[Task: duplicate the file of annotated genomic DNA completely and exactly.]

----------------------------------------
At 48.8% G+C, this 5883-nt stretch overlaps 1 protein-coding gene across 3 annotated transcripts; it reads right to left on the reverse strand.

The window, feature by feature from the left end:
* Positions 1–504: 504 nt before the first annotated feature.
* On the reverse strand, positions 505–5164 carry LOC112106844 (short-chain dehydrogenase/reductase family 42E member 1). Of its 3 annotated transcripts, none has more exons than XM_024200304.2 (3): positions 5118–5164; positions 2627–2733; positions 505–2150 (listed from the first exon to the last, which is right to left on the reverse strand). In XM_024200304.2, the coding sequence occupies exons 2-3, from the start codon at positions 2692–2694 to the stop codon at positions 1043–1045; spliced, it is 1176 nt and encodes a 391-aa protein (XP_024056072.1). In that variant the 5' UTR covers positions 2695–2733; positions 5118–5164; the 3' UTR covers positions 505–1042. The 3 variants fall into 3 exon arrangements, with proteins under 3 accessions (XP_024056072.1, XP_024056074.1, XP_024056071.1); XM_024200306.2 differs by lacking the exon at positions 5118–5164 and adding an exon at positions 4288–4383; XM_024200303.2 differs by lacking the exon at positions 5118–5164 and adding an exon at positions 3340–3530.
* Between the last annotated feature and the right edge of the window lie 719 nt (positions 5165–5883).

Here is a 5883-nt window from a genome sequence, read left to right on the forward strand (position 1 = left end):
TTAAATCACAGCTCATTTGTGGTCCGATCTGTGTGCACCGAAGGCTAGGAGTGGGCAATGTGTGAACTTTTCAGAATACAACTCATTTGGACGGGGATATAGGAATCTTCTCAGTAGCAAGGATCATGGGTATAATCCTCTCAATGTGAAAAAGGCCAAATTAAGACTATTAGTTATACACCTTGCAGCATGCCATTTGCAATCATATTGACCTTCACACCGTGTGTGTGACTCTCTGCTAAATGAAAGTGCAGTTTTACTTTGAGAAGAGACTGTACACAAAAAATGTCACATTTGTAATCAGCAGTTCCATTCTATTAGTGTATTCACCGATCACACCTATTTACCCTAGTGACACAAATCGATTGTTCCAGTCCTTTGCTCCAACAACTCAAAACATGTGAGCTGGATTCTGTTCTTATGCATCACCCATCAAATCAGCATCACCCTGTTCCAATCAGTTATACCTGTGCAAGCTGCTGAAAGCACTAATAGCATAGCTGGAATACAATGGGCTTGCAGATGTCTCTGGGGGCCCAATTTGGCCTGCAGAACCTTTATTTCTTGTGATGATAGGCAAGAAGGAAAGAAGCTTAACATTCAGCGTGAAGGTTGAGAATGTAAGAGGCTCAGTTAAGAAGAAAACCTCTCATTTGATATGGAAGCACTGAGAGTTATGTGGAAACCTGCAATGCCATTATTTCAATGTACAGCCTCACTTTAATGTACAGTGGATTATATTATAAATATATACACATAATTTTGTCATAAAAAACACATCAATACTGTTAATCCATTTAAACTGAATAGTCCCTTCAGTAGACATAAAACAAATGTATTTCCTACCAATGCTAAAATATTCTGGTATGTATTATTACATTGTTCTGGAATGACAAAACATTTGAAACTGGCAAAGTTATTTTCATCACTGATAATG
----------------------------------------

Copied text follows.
At 48.8% G+C, this 5883-nt stretch overlaps 1 protein-coding gene across 3 annotated transcripts; it reads right to left on the reverse strand.

The window, feature by feature from the left end:
* Positions 1–504: 504 nt before the first annotated feature.
* On the reverse strand, positions 505–5164 carry LOC112106844 (short-chain dehydrogenase/reductase family 42E member 1). Of its 3 annotated transcripts, none has more exons than XM_024200304.2 (3): positions 5118–5164; positions 2627–2733; positions 505–2150 (listed from the first exon to the last, which is right to left on the reverse strand). In XM_024200304.2, the coding sequence occupies exons 2-3, from the start codon at positions 2692–2694 to the stop codon at positions 1043–1045; spliced, it is 1176 nt and encodes a 391-aa protein (XP_024056072.1). In that variant the 5' UTR covers positions 2695–2733; positions 5118–5164; the 3' UTR covers positions 505–1042. The 3 variants fall into 3 exon arrangements, with proteins under 3 accessions (XP_024056072.1, XP_024056074.1, XP_024056071.1); XM_024200306.2 differs by lacking the exon at positions 5118–5164 and adding an exon at positions 4288–4383; XM_024200303.2 differs by lacking the exon at positions 5118–5164 and adding an exon at positions 3340–3530.
* Between the last annotated feature and the right edge of the window lie 719 nt (positions 5165–5883).

Here is a 5883-nt window from a genome sequence, read left to right on the forward strand (position 1 = left end):
TTAAATCACAGCTCATTTGTGGTCCGATCTGTGTGCACCGAAGGCTAGGAGTGGGCAATGTGTGAACTTTTCAGAATACAACTCATTTGGACGGGGATATAGGAATCTTCTCAGTAGCAAGGATCATGGGTATAATCCTCTCAATGTGAAAAAGGCCAAATTAAGACTATTAGTTATACACCTTGCAGCATGCCATTTGCAATCATATTGACCTTCACACCGTGTGTGTGACTCTCTGCTAAATGAAAGTGCAGTTTTACTTTGAGAAGAGACTGTACACAAAAAATGTCACATTTGTAATCAGCAGTTCCATTCTATTAGTGTATTCACCGATCACACCTATTTACCCTAGTGACACAAATCGATTGTTCCAGTCCTTTGCTCCAACAACTCAAAACATGTGAGCTGGATTCTGTTCTTATGCATCACCCATCAAATCAGCATCACCCTGTTCCAATCAGTTATACCTGTGCAAGCTGCTGAAAGCACTAATAGCATAGCTGGAATACAATGGGCTTGCAGATGTCTCTGGGGGCCCAATTTGGCCTGCAGAACCTTTATTTCTTGTGATGATAGGCAAGAAGGAAAGAAGCTTAACATTCAGCGTGAAGGTTGAGAATGTAAGAGGCTCAGTTAAGAAGAAAACCTCTCATTTGATATGGAAGCACTGAGAGTTATGTGGAAACCTGCAATGCCATTATTTCAATGTACAGCCTCACTTTAATGTACAGTGGATTATATTATAAATATATACACATAATTTTGTCATAAAAAACACATCAATACTGTTAATCCATTTAAACTGAATAGTCCCTTCAGTAGACATAAAACAAATGTATTTCCTACCAATGCTAAAATATTCTGGTATGTATTATTACATTGTTCTGGAATGACAAAACATTTGAAACTGGCAAAGTTATTTTCATCACTGATAATG